CBFS Vault vaults have a complex internal structure which may become corrupted if a vault is not closed properly or if some operation is interrupted. Typically, such things are caused by an application crash, a system crash, or (when operating in Callback Mode) due to an error in an event handler. Corruption can also occur if a vault's raw data is modified externally, either intentionally or due to storage failure.
Applications can attempt to fix a corrupted vault by calling the CheckAndRepair method. Always create a vault backup before calling CheckAndRepair, as it's possible for data to be lost during the repair process in cases of severe corruption.
To reduce the chances of vault corruption in the event of a crash, CBFS Vault can make use of journaling. Journaling works by wrapping vault modification operations in transactions, as follows:
- A new transaction is opened by writing information about a change to a journal located within the vault.
- The changes themselves are written to the vault.
- The transaction is committed by writing another entry in the journal.
If a crash occurs, any interrupted modification operations will appear in a vault's journal as pending transactions. The next time CBFS Vault opens the vault, it will discover any pending transactions and automatically to recover them. During the transaction recovery process, each transaction is either committed or rolled back, depending on its last known state.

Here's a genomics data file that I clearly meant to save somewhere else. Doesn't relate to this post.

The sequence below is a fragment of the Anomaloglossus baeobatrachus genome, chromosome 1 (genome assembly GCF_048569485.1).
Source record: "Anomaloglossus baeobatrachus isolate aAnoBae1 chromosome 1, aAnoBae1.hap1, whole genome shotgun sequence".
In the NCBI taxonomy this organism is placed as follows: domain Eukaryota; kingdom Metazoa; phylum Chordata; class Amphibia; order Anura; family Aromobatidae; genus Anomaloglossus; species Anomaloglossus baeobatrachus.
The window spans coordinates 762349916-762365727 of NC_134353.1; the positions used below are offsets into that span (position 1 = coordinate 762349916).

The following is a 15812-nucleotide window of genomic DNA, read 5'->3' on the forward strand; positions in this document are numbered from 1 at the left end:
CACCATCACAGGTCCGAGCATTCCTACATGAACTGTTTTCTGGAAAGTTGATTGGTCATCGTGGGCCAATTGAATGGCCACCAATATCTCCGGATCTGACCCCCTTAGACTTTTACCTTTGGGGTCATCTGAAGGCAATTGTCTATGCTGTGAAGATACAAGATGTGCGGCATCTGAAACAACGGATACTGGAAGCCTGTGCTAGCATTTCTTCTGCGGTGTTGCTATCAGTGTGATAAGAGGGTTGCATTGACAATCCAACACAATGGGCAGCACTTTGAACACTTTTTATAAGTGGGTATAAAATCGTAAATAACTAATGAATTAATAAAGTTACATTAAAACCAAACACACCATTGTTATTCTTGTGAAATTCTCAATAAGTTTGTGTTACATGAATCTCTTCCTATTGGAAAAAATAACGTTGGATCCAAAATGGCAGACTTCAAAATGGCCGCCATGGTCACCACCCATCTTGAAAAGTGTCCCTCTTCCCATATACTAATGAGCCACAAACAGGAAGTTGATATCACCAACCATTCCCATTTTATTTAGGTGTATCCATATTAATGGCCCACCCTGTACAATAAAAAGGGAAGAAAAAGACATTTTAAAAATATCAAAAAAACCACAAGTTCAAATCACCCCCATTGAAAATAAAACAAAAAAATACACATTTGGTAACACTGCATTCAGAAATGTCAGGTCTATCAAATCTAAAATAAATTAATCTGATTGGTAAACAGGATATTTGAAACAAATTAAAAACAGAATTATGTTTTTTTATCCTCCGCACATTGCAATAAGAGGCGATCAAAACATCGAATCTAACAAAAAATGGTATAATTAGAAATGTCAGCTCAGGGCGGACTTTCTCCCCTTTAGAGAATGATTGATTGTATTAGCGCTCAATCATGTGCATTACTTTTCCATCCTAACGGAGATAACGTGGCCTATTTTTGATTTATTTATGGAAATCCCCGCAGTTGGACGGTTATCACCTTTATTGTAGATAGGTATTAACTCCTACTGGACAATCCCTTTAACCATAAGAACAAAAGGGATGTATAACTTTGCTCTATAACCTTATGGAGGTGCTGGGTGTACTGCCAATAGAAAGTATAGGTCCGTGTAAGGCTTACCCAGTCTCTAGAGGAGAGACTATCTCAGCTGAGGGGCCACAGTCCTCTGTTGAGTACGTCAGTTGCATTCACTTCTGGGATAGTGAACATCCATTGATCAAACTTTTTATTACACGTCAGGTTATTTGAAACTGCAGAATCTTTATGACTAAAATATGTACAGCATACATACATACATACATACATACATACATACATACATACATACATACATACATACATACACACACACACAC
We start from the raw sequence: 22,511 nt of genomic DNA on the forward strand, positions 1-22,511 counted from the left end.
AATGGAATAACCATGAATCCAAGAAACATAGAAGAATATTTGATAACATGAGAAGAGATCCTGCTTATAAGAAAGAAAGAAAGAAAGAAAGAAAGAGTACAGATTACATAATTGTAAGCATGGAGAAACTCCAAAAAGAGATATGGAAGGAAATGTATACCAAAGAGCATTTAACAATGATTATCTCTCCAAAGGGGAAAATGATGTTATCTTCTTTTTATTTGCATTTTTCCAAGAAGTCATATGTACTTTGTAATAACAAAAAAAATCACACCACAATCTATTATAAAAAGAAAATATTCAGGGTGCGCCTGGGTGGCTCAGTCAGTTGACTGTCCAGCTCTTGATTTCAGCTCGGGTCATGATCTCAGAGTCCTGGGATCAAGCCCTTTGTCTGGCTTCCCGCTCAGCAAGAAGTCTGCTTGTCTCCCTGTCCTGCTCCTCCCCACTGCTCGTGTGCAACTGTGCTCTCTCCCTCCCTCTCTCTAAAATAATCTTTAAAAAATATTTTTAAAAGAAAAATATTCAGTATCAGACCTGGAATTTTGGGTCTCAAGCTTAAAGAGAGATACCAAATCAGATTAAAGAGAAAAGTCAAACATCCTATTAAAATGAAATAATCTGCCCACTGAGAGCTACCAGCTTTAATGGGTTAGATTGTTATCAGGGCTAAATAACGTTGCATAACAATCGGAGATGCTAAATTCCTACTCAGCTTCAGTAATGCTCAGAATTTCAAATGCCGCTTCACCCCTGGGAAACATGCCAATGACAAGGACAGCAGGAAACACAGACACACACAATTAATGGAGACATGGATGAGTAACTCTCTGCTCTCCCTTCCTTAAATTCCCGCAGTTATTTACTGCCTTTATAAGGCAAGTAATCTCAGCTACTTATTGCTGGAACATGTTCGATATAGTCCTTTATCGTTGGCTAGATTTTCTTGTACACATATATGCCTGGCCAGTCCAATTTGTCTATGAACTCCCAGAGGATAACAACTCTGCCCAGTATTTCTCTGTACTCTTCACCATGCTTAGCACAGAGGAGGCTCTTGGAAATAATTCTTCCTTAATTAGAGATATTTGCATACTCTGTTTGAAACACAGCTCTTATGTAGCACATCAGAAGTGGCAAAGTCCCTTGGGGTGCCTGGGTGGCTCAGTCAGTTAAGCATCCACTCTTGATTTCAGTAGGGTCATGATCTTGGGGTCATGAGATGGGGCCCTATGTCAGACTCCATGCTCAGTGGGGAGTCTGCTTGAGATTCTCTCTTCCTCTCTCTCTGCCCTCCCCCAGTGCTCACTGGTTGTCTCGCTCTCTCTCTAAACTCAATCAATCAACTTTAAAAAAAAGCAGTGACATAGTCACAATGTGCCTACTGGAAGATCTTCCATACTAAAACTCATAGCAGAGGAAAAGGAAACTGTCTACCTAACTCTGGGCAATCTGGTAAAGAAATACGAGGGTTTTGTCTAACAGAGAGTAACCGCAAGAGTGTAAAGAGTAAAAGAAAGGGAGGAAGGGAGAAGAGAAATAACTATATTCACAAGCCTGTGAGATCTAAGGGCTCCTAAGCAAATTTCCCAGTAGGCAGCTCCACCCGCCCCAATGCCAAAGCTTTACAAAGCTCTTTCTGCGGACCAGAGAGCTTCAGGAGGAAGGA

Overall, journaling is an effective technique for maintaining data integrity. However, keep the following considerations in mind:
- When journaling is enabled, all file data changes incur additional write operations; this has a significant impact on overall write performance.
- Journaling does not provide any kind of data redundancy or consistency; it cannot protect against corruption caused by bit-rot, storage failures, or external modification of a vault's physical data.
CBFS Vault implements journaling as an operational mode rather than a vault attribute, so there is no such thing as a "journaled vault" or a "non-journaled vault". Applications control whether journaling mode is used by setting the UseJournaling property before opening a vault. Therefore, the same vault might be opened with journaling enabled at one point, and opened without journaling enabled at another point.
Note that even when journaling is disabled via the above-mentioned UseJournaling property, "partial journaling" by default takes place: the filesystem still uses transactions and writes metadata (filesystem structure and directory information) as soon as possible. You can disable such partial journaling using the AlwaysJournalMetadata configuration setting.
The filesystem engine will always perform transaction recovery when a vault is opened (if there are pending transactions in its journal), even if UseJournaling is disabled.